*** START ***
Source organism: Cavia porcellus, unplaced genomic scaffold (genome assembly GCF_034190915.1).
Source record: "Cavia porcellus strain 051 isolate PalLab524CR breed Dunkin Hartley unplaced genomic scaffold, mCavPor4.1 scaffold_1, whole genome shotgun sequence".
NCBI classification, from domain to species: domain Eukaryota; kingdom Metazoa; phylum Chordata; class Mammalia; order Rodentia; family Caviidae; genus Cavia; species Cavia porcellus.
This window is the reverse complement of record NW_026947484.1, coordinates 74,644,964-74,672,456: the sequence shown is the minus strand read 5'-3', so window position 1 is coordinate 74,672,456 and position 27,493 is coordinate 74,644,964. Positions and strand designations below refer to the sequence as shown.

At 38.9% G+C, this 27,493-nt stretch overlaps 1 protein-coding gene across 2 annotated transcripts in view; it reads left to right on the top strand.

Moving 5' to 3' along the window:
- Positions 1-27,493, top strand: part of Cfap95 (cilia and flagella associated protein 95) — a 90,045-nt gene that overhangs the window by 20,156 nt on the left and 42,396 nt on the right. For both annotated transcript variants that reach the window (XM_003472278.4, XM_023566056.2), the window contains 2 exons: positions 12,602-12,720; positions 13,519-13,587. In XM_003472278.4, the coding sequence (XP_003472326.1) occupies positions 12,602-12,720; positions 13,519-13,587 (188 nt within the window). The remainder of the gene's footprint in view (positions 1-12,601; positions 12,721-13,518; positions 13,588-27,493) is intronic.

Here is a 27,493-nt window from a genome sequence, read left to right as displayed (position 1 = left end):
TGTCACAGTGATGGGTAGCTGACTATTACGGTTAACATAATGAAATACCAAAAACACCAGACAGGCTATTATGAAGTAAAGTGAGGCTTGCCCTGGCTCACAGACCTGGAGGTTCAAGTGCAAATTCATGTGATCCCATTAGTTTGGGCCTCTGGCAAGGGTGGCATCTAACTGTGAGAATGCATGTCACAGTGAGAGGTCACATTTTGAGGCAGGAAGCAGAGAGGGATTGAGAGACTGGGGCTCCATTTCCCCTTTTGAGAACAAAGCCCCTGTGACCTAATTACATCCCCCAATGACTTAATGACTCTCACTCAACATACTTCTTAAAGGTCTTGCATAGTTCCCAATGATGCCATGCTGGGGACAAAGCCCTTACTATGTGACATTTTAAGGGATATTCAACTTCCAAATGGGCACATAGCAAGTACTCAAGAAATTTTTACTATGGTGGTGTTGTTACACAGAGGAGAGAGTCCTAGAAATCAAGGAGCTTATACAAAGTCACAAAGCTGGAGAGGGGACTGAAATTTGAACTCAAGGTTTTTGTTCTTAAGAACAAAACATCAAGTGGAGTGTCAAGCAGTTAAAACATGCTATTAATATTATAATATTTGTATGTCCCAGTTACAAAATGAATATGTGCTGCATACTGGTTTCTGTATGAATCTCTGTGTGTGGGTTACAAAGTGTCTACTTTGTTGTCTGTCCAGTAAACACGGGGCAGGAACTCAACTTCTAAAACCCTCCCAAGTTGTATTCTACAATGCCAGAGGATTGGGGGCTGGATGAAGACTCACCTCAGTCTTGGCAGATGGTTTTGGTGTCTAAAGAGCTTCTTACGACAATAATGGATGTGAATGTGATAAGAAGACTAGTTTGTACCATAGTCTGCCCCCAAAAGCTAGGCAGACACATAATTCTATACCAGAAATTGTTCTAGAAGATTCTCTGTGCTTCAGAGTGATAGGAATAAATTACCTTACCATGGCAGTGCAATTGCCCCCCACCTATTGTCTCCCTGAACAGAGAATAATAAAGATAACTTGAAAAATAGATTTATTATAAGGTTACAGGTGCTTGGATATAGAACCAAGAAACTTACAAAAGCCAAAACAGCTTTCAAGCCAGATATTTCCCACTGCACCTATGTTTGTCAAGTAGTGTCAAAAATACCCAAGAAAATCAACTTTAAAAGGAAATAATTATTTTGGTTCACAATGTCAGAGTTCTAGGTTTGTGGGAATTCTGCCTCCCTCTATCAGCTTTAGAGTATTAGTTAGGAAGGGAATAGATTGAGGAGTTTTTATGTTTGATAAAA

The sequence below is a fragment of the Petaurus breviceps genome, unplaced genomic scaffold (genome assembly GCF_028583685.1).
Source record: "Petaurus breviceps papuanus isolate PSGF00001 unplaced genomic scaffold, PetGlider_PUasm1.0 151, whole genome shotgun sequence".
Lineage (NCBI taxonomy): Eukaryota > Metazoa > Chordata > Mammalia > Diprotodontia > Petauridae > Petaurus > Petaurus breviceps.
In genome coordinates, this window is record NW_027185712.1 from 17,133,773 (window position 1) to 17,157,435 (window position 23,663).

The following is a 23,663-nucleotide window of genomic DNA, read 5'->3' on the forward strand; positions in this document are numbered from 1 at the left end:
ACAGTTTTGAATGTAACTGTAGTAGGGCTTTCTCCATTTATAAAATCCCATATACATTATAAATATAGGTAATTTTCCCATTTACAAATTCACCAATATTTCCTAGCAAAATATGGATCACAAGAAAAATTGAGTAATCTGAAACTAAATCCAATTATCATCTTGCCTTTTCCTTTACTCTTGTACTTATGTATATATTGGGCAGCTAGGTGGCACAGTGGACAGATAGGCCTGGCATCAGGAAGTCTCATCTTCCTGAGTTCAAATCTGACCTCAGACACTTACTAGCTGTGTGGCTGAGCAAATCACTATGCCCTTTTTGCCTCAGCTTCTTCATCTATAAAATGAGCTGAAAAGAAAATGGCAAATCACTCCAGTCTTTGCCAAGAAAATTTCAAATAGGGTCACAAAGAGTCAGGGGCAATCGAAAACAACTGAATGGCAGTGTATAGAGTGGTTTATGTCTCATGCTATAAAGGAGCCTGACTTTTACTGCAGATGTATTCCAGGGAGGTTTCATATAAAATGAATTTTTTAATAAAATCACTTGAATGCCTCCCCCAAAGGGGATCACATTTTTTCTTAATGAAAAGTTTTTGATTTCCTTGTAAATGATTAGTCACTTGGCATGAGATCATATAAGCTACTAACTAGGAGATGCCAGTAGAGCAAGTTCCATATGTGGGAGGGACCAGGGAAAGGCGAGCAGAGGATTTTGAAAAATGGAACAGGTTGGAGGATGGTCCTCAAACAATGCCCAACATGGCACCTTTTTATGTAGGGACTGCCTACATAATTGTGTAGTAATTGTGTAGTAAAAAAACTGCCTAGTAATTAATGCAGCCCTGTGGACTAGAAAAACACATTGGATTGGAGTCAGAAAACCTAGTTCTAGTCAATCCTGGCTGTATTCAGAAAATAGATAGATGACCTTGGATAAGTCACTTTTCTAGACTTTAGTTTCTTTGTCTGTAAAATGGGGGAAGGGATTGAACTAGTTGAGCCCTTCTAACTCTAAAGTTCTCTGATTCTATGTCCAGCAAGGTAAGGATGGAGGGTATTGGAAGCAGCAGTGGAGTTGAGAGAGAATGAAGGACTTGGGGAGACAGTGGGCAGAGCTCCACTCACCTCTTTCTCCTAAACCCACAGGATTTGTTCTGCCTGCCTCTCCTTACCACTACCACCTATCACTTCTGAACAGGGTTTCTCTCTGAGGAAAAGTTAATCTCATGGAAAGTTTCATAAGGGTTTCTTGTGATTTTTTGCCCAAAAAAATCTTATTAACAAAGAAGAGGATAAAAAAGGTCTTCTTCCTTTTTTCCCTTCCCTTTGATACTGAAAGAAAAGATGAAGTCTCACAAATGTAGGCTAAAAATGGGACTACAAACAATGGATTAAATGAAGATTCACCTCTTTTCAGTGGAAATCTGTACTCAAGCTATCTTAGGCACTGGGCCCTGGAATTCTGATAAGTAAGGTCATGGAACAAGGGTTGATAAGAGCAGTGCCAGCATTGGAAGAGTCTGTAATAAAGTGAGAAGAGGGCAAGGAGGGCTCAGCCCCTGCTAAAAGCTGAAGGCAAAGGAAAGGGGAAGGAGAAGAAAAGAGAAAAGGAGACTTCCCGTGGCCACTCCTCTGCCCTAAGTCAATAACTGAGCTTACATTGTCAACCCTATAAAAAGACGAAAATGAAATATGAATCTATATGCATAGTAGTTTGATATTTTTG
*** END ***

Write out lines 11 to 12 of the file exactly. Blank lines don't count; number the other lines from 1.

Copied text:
Source record: "Petaurus breviceps papuanus isolate PSGF00001 unplaced genomic scaffold, PetGlider_PUasm1.0 151, whole genome shotgun sequence".
Lineage (NCBI taxonomy): Eukaryota > Metazoa > Chordata > Mammalia > Diprotodontia > Petauridae > Petaurus > Petaurus breviceps.